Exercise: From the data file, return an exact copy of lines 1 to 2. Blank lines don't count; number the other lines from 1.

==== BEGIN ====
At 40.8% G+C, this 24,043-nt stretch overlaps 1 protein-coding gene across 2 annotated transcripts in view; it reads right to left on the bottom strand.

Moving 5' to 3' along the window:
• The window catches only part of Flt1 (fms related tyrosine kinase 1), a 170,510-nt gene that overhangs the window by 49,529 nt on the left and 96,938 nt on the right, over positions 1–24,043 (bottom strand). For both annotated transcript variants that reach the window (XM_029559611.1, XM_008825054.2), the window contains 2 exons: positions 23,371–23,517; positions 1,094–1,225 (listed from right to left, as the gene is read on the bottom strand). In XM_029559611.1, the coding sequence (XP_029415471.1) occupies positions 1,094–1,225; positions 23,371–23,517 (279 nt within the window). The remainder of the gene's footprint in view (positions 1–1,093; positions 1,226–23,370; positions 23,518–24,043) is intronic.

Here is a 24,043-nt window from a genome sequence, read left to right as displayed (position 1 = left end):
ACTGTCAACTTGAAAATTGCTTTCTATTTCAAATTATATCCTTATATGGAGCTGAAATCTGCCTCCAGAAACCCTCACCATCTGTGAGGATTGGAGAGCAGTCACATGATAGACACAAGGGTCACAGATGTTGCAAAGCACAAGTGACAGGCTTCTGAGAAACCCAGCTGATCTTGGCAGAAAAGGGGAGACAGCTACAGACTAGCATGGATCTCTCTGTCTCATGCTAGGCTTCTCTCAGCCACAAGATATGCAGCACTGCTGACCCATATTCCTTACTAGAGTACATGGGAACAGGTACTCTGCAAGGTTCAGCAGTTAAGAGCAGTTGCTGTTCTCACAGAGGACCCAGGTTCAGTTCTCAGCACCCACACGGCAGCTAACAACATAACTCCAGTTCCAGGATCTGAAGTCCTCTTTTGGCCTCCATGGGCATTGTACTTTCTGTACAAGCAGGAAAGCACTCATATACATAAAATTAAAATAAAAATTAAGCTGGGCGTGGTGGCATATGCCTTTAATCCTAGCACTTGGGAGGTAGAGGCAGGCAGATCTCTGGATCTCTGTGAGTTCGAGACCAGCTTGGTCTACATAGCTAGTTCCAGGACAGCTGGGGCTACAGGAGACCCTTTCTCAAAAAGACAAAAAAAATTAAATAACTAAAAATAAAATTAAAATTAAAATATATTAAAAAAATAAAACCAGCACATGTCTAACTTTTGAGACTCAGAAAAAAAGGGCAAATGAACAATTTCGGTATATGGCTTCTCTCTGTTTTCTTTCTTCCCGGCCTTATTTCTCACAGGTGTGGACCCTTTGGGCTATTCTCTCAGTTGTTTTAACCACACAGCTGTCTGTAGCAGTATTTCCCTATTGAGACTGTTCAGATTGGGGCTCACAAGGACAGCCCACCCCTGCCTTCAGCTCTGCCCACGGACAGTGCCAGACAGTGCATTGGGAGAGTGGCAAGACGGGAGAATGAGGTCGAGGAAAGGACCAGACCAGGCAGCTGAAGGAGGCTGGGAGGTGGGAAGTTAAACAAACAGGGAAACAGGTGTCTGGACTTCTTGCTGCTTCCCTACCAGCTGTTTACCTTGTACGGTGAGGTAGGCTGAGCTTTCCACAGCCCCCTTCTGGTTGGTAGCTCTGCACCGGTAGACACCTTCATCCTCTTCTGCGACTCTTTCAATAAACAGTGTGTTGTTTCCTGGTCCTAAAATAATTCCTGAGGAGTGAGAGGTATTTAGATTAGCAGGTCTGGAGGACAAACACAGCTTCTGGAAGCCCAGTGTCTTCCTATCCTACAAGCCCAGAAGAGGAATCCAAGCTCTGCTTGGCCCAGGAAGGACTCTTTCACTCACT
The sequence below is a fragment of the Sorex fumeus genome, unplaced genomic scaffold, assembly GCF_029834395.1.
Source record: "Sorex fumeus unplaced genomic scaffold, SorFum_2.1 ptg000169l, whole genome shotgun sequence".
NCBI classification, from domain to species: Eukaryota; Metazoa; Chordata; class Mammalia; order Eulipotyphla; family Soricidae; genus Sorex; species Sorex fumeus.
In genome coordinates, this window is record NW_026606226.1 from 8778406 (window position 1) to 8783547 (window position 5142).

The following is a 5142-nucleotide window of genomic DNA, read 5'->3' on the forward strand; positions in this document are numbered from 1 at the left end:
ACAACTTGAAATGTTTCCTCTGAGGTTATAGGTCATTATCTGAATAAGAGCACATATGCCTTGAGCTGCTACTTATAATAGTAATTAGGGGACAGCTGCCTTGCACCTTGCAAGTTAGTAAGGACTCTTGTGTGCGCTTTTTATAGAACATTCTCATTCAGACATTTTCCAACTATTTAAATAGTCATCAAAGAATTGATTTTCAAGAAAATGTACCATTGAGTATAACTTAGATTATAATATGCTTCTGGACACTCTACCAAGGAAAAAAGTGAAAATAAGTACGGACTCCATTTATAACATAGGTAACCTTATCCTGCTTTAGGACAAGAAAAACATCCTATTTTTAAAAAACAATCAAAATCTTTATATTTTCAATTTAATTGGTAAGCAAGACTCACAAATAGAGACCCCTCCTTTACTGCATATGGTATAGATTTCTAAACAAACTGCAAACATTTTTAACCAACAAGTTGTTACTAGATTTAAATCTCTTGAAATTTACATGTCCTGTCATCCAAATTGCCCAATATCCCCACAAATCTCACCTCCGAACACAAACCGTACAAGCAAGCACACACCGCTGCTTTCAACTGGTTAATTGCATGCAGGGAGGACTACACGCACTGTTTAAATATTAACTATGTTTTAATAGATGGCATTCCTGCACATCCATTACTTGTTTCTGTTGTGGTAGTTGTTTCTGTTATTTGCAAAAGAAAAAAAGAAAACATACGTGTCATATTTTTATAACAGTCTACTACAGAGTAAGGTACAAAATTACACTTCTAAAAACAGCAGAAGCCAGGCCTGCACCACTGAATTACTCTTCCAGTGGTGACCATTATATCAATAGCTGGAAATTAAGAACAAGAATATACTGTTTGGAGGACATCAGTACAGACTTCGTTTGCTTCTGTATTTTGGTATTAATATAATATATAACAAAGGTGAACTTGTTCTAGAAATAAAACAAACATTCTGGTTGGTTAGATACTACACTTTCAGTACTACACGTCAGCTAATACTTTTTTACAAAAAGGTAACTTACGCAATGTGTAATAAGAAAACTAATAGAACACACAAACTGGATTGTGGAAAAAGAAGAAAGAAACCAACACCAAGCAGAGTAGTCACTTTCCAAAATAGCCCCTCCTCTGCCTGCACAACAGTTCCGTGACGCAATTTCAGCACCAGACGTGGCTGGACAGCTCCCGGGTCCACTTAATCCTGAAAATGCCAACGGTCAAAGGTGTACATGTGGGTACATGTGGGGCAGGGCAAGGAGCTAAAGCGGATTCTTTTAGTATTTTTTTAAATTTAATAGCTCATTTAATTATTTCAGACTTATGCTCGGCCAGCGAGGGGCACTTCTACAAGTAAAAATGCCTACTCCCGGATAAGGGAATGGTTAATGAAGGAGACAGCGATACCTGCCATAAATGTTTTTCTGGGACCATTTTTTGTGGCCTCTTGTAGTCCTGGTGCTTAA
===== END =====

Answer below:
At 40.8% G+C, this 24,043-nt stretch overlaps 1 protein-coding gene across 2 annotated transcripts in view; it reads right to left on the bottom strand.

Moving 5' to 3' along the window: